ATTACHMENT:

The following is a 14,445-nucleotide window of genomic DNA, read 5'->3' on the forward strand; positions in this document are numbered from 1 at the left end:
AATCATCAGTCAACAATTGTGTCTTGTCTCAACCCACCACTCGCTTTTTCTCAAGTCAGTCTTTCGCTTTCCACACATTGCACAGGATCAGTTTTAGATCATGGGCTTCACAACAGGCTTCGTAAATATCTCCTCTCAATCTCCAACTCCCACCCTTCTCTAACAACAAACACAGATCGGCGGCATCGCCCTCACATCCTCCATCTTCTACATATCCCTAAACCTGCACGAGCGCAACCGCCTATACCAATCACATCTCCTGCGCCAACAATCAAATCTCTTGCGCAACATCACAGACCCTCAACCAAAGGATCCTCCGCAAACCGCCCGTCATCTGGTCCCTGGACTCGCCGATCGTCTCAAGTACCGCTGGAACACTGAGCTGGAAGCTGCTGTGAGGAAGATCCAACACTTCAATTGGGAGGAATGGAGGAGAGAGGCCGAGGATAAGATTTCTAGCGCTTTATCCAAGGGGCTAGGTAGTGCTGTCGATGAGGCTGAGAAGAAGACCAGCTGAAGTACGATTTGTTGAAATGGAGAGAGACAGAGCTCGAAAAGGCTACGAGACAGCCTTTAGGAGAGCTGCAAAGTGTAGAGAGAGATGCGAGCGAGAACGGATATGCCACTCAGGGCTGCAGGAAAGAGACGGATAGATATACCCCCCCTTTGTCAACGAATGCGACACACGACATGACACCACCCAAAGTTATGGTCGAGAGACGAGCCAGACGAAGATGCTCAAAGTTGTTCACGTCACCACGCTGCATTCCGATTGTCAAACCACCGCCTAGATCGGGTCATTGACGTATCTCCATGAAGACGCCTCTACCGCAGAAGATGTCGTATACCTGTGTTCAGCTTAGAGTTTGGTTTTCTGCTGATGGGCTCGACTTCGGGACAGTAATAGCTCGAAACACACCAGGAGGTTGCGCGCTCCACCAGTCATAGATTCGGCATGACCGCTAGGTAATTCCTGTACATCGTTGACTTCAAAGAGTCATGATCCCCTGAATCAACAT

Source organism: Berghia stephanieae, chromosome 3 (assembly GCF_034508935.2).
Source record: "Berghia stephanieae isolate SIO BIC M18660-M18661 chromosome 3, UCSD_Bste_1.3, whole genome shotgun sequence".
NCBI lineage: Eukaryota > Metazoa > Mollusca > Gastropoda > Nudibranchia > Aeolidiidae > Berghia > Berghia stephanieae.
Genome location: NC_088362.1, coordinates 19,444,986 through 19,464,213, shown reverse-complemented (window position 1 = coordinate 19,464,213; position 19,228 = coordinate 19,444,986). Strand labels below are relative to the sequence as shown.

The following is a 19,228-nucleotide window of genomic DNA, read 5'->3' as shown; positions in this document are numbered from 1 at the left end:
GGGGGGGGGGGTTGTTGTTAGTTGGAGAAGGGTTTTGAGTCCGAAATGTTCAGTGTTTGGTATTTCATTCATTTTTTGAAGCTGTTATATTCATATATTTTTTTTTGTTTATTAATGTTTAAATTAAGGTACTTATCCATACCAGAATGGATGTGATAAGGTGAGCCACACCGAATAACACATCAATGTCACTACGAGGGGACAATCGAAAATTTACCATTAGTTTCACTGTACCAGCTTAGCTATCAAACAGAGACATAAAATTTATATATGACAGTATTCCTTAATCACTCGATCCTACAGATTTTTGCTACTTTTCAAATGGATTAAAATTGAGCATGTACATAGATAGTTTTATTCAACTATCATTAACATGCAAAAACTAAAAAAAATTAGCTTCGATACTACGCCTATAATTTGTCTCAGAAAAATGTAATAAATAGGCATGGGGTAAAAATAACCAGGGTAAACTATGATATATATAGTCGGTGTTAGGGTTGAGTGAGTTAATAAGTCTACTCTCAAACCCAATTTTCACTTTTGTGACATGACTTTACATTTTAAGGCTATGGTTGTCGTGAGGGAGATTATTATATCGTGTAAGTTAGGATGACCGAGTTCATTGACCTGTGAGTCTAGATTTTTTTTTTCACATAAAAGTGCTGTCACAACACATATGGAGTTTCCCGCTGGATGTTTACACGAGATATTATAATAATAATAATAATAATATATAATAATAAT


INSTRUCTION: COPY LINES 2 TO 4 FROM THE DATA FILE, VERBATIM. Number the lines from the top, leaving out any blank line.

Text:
AATCATCAGTCAACAATTGTGTCTTGTCTCAACCCACCACTCGCTTTTTCTCAAGTCAGTCTTTCGCTTTCCACACATTGCACAGGATCAGTTTTAGATCATGGGCTTCACAACAGGCTTCGTAAATATCTCCTCTCAATCTCCAACTCCCACCCTTCTCTAACAACAAACACAGATCGGCGGCATCGCCCTCACATCCTCCATCTTCTACATATCCCTAAACCTGCACGAGCGCAACCGCCTATACCAATCACATCTCCTGCGCCAACAATCAAATCTCTTGCGCAACATCACAGACCCTCAACCAAAGGATCCTCCGCAAACCGCCCGTCATCTGGTCCCTGGACTCGCCGATCGTCTCAAGTACCGCTGGAACACTGAGCTGGAAGCTGCTGTGAGGAAGATCCAACACTTCAATTGGGAGGAATGGAGGAGAGAGGCCGAGGATAAGATTTCTAGCGCTTTATCCAAGGGGCTAGGTAGTGCTGTCGATGAGGCTGAGAAGAAGACCAGCTGAAGTACGATTTGTTGAAATGGAGAGAGACAGAGCTCGAAAAGGCTACGAGACAGCCTTTAGGAGAGCTGCAAAGTGTAGAGAGAGATGCGAGCGAGAACGGATATGCCACTCAGGGCTGCAGGAAAGAGACGGATAGATATACCCCCCCTTTGTCAACGAATGCGACACACGACATGACACCACCCAAAGTTATGGTCGAGAGACGAGCCAGACGAAGATGCTCAAAGTTGTTCACGTCACCACGCTGCATTCCGATTGTCAAACCACCGCCTAGATCGGGTCATTGACGTATCTCCATGAAGACGCCTCTACCGCAGAAGATGTCGTATACCTGTGTTCAGCTTAGAGTTTGGTTTTCTGCTGATGGGCTCGACTTCGGGACAGTAATAGCTCGAAACACACCAGGAGGTTGCGCGCTCCACCAGTCATAGATTCGGCATGACCGCTAGGTAATTCCTGTACATCGTTGACTTCAAAGAGTCATGATCCCCTGAATCAACAT

Source organism: Berghia stephanieae, chromosome 3 (assembly GCF_034508935.2).
Source record: "Berghia stephanieae isolate SIO BIC M18660-M18661 chromosome 3, UCSD_Bste_1.3, whole genome shotgun sequence".